Ben, I agree with you that the wiring to ground needed to change. But it seems to me that the ideal point of connection should have the fewest joints en-route to the safety of ground. In other words in this case where an IEC socket is employed I'd have wanted to make the connection there. I do see that this socket doesn't really have the facility... but maybe it should.
Electrical panelboards have a bus bar with lots of connection points so that connections and wires are not shared. There are rules about not running two wires into a breaker too.
I'm in the process of renovating an old power supply (for my 1980 Leach preamp) and one of the changes I'm considering is changing the power cord to three-wire. The end of that green wire is the bull's eye target -- safety-grounding wise -- to which the chassis ought be connected but also the signal (I've got a bridge too). Maybe there's a short ground bus bar that will realize this ideal. Or is that "notion"?
I don't think manufacturers of EIC sockets would want to take responsibility of ensuring an effective and reliable direct connection of their socket earth ground to chassis ground.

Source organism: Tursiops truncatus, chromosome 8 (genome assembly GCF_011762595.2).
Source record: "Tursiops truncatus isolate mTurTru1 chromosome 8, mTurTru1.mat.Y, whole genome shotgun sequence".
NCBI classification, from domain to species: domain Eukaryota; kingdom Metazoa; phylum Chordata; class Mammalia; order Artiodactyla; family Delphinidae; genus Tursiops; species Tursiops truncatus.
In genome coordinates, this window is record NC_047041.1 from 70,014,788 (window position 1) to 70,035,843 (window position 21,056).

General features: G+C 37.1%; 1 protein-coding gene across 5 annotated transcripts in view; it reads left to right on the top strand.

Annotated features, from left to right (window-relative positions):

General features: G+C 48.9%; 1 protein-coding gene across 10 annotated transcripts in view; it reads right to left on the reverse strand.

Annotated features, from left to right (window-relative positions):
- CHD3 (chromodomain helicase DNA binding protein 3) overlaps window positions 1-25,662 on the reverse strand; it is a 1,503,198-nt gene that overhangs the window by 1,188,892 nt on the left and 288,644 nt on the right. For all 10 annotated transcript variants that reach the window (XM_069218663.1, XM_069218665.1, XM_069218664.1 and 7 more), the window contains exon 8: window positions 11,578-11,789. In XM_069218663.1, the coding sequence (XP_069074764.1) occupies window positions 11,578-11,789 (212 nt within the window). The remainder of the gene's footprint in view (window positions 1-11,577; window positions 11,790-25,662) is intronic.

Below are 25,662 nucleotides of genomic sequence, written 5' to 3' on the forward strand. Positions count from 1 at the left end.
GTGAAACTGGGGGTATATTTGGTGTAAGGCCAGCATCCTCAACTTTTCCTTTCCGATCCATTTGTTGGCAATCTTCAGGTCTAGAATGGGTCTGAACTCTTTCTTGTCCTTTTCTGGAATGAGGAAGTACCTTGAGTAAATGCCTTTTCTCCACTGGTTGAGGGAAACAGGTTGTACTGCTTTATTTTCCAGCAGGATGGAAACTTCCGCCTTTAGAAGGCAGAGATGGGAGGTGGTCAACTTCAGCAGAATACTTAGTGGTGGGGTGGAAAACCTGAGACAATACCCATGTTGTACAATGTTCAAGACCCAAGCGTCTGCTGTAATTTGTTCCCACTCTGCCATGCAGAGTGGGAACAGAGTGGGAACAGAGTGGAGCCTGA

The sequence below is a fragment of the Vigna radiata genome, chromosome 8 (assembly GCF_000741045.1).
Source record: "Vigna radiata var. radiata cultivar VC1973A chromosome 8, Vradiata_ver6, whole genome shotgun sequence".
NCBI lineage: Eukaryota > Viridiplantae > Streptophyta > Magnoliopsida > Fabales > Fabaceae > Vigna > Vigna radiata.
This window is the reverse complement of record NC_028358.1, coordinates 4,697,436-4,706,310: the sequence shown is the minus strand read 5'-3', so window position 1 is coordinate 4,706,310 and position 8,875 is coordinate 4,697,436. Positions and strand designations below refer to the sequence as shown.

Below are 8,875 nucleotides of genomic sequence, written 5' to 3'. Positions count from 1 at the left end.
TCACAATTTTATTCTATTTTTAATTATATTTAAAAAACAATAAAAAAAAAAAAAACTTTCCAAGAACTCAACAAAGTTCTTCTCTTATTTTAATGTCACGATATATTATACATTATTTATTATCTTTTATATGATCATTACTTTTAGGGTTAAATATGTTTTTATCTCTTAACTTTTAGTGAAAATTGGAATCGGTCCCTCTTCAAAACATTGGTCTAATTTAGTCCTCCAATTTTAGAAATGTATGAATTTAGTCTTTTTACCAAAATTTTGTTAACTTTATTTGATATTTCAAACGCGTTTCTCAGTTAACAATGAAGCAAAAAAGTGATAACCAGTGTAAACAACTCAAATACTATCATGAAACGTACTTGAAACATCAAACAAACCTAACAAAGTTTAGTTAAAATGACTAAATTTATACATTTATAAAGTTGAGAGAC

For diyers, I think that the simplest and best chassis ground point is implemented with a long screw or bolt that is fastened to the chassis with star washers and nuts, and the earth ground wire from the IEC socket terminated with a ring terminal that is fastened to the screw with a star washer and nut. The other ground wires then go on top of that.
With the earth ground wire at the bottom of the stack, it cannot be removed unless the other wires are removed.
Another safety consideration is that all metal conductive panels of a chassis need to be electrically connected. Many if not most anodized chassis and their heat sinks are put together with anodized screws, with a questionable electrical connectivity between all parts. Chassis panels and heat sinks should be checked for electrical connection to chassis safety ground. Parts may need sanding to ensure that every part of the chassis is able to conduct electricity to chassis safety ground.
I was replying to this part of your message: In other words in this case where an IEC socket is employed I'd have wanted to make the connection there. I do see that this socket doesn't really have the facility... but maybe it should.